Lumina’s Merritt noted that Silicon Valley, in particular, is facing a reckoning after Facebook’s role in the 2016 presidential election, the harassment culture at Uber, among other instances of bad corporate behavior among technology players. 

“It’s almost like a bit of a backlash is going on against the whole Silicon Valley in terms of its priorities,” he said. “So, how can we be more socially conscious, how can we have a human face?” 

Preempt’s Howland noted her organization intentionally stayed away from questions around the US presidential election email hacks and the cyber attacks from Russia.

“As we get bigger our stance will probably broaden,” she said.

The Sales Connection 

For most B2B organizations the ultimate objective of producing more humanizing content is sales impact. Ensuring the sales teams are armed with the content and using it to accelerate deals is an area that PR and communications is increasingly participating. 

“No matter how great a marketer you are and how well you are able to relate to people — it doesn’t really mean anything if your sales team doesn’t understand that messaging,” Tableau’s Corliss said. “Our corporate communications team works a lot with our sales enablement teams to make sure there’s consistent messaging.”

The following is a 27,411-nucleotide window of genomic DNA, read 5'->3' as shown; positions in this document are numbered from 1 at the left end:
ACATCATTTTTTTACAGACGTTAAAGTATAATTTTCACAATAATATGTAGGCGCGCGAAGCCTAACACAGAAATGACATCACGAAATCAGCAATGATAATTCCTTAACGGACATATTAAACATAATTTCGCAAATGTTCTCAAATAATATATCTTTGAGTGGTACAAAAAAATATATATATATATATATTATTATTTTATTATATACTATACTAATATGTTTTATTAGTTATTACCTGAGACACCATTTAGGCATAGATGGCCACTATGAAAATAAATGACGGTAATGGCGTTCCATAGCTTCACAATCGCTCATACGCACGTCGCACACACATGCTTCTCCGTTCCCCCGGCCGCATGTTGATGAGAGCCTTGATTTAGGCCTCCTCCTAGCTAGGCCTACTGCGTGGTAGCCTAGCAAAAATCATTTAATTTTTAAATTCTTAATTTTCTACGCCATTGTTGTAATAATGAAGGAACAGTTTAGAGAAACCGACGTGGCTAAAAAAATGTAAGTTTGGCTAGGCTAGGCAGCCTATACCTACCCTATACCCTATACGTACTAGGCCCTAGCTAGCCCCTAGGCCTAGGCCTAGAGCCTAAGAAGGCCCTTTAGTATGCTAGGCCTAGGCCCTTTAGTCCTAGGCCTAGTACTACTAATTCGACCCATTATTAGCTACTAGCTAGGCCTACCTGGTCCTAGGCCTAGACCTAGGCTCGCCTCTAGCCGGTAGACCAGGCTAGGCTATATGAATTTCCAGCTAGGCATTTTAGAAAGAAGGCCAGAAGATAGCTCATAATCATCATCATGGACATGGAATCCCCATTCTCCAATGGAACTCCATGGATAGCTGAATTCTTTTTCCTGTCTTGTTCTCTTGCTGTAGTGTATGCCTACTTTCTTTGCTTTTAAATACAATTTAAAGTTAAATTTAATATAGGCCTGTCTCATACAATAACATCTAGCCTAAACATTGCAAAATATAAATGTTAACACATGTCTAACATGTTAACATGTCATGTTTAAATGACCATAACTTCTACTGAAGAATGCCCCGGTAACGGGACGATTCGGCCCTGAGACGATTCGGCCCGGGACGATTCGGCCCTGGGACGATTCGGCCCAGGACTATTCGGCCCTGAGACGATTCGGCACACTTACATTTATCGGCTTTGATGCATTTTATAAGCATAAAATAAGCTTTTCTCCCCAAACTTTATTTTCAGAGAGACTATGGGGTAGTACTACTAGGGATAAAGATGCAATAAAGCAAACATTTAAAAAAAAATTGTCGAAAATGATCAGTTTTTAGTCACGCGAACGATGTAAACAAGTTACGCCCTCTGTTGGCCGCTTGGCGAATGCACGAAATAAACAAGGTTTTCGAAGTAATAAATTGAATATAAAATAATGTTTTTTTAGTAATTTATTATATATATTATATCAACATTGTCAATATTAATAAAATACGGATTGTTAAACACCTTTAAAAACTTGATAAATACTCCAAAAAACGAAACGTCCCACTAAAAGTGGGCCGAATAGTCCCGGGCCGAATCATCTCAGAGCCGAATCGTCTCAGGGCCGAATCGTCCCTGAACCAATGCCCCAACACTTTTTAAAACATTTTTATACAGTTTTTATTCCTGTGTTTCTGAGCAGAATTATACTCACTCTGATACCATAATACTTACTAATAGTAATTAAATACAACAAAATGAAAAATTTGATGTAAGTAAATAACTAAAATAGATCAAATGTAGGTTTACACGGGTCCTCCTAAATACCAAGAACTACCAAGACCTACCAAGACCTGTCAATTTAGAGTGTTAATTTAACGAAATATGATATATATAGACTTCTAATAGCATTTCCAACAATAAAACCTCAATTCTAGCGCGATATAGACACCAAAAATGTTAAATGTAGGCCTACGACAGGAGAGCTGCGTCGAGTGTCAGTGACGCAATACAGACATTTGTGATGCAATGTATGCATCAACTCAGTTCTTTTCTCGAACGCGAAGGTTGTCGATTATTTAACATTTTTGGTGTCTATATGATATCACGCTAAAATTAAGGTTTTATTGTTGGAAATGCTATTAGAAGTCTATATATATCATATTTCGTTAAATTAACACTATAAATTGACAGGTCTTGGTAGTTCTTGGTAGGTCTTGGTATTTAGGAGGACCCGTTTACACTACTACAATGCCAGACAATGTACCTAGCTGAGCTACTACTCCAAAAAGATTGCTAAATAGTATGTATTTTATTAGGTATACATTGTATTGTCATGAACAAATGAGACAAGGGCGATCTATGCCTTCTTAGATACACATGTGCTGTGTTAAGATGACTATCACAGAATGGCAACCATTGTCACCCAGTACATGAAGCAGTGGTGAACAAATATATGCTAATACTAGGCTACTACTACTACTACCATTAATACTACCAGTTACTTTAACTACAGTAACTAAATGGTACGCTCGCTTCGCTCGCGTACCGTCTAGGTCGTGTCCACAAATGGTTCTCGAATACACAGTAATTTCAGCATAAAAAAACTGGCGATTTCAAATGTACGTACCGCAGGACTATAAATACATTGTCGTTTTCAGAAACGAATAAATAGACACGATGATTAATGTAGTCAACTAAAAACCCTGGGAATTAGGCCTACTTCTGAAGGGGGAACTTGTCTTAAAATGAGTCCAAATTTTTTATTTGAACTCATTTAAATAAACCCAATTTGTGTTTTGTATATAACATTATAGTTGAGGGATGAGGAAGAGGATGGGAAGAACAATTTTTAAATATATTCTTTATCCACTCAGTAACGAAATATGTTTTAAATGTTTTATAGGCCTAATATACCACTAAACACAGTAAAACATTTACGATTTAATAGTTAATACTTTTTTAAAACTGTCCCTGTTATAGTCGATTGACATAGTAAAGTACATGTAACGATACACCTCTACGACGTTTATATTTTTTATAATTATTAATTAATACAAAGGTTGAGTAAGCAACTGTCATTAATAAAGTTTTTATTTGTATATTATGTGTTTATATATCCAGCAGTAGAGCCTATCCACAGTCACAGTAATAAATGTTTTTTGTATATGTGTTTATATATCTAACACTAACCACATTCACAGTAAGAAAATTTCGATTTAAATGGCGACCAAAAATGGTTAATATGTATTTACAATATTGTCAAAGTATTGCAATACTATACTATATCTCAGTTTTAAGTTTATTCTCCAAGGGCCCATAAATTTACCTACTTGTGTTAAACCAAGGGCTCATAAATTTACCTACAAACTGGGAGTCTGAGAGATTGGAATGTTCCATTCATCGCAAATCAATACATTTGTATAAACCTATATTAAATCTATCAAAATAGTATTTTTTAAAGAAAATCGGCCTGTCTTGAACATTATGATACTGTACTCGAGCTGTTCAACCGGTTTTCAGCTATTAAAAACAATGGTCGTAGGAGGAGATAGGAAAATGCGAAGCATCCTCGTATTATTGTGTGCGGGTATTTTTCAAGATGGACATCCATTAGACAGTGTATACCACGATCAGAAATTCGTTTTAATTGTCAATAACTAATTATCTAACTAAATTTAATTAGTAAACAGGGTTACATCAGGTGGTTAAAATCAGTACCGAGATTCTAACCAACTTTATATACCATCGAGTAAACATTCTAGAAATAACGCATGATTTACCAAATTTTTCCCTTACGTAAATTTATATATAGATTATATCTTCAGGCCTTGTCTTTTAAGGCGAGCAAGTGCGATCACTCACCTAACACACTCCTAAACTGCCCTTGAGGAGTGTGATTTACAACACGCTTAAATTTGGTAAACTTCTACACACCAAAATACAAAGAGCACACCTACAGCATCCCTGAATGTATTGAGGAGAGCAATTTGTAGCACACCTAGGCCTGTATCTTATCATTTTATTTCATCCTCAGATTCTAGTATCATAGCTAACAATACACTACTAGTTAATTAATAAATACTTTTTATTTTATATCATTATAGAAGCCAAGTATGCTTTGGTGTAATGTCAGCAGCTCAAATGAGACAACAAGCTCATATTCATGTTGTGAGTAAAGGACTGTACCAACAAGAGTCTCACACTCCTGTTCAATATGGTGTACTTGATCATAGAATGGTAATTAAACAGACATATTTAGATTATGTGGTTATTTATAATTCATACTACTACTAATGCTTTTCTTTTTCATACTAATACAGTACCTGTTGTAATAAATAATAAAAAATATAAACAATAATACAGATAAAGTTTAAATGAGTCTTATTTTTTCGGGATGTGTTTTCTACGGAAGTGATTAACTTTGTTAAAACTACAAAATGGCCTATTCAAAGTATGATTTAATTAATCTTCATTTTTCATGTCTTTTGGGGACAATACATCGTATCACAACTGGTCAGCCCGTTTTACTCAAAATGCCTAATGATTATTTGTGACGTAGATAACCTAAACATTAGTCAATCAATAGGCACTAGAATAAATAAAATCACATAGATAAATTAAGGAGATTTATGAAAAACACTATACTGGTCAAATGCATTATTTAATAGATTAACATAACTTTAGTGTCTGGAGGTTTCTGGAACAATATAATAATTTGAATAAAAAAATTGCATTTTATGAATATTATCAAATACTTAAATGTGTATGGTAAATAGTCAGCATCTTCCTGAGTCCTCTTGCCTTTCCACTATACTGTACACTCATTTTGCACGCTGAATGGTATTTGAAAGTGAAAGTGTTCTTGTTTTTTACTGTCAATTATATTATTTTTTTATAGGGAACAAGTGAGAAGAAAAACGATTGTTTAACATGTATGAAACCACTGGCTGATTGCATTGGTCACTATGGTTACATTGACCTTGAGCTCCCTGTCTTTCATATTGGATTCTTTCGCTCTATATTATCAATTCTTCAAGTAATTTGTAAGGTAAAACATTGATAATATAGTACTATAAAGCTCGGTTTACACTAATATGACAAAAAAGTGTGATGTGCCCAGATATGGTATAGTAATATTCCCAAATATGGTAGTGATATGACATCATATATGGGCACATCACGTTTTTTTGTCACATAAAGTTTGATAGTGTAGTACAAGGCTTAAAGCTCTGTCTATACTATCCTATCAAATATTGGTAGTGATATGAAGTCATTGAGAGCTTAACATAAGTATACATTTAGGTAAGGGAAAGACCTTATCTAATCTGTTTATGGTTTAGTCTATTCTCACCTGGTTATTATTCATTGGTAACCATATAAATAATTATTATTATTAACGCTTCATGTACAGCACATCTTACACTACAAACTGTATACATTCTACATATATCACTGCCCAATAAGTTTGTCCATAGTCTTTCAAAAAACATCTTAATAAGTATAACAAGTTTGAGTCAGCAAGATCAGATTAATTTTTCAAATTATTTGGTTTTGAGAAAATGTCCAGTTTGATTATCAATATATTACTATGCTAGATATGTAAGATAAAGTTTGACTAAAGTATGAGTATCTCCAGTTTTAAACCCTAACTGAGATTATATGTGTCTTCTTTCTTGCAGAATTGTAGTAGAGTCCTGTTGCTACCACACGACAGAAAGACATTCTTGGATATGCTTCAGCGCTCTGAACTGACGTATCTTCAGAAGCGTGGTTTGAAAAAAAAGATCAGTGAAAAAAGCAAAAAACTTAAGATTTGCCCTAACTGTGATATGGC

Howland added that for startups emerging in a crowded market, leveraging stories is “really critical to differentiate from the competition. [Sales] has to be part of the process at this point.” 

Lumina’s Burnham noted the risk of B2B content to become too heavy-handed if the push from sales is too strong. “But that’s where the opportunity to rethink the communications strategy is,” he added.

As the narrative has expanded, so has the number of the credible spokespeople for organizations. In today’s storytelling landscape it’s not unusual to hear from various corners of an organization, depending on the story that’s being told. This can, however, expose organizations more risk.

 “Whether it’s your CTO or a great product manager, it’s about the relationships that you build with those right set of influencers,” Lumina’s Merritt pointed out. “Sometimes companies and agencies might over-message. Sometimes it’s fun to see people go in a different direction as long as you can bridge it back to the core message.” 

Salesforce’s Ciarallo cited the Edelman Trust Barometer, noting the most credible spokespeople are relatable or considered to be peers of the inteded audience. “We have spokespeople who can go into interviews and say ‘I was literally you at my former organization’ [in terms of job title]. That helps tremendously,” he added. 

When it comes to curating these stories, organizations vary on having a structured approach and more informally conducting interviews to glean stories from experts.  

“We have a chief product officer who can take the most technical thing and make it sound [so obvious]  and fascinating,” Corliss said. “I make it a point when I’m in Seattle to go to his office to talk about what he’s working on.”